The Relation Between Adolescent Depression and Interpersonal Trust



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Depression has been conceptualized as a highly interpersonal illness. In the study of social cognition, behavioral economic games (or games of social exchange) provide a novel means to examine interpersonal relations in individuals with psychological disorder. Recently, there have been several behavioral economic studies of adult depression, and the current study downwardly extends this investigative approach to adolescent depression. N = 76 age-matched adolescent girls (depressed inpatients, n = 38; healthy controls, n = 38) played a modified version of the trust game to examine the prospective relations between adolescent depression and interpersonal trust. Depressed girls were found to make significantly larger mean investments in the trust game, as compared to healthy controls. This relation between depression and excessive trust was similarly found using another measure of depression by which the total sample was divided into groups based on severity of depressive symptoms. Severely depressed girls made significantly larger mean investments in the trust game, as compared to minimally depressed girls. Linear regression analyses revealed dimensional scores from the YSR affective problems scale to be a significant predictor of trust game performance. While further replication is needed, these preliminary findings suggest that adolescent depression may be characterized by excessive trust.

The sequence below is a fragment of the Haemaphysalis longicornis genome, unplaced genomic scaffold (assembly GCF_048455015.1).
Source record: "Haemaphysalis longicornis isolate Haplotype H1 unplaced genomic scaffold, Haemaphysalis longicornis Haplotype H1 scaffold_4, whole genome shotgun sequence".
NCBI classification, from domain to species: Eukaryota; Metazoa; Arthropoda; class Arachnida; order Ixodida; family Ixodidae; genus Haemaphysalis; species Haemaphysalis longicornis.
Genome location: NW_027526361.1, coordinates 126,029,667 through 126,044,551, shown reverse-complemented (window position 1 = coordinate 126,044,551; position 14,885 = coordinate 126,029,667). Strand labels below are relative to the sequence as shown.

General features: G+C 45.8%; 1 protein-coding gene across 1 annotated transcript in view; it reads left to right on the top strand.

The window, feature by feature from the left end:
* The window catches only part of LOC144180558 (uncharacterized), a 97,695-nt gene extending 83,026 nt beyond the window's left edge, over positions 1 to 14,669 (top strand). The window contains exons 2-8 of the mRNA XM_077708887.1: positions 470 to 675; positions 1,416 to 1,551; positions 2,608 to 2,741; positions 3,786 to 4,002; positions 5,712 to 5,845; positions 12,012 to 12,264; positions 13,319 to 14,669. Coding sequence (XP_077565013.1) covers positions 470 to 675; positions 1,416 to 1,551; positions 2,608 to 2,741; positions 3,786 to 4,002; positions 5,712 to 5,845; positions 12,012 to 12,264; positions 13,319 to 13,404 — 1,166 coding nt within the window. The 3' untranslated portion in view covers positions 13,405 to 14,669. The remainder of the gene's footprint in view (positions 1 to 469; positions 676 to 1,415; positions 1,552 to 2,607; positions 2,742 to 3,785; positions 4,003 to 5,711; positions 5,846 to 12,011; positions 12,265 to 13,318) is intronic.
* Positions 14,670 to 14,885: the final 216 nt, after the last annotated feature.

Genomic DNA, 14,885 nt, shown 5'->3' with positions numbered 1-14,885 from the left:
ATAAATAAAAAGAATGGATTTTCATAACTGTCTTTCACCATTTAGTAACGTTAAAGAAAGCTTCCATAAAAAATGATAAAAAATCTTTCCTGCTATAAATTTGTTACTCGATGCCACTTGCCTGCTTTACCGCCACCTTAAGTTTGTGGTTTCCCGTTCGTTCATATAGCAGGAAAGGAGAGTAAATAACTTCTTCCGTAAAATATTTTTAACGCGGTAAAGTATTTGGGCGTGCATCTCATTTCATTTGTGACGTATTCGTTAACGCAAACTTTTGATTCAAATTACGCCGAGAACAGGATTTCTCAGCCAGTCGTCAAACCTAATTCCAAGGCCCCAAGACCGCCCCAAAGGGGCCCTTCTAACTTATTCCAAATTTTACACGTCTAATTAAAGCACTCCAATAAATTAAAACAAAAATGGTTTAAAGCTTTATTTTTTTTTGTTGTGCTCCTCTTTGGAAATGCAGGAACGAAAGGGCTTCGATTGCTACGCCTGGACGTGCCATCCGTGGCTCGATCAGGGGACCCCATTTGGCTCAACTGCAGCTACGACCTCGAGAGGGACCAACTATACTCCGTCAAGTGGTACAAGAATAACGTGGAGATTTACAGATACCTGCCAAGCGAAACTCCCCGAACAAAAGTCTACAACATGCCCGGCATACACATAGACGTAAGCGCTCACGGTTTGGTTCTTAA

Depression, Adolescents, Trust, Games, Behavioral, Economics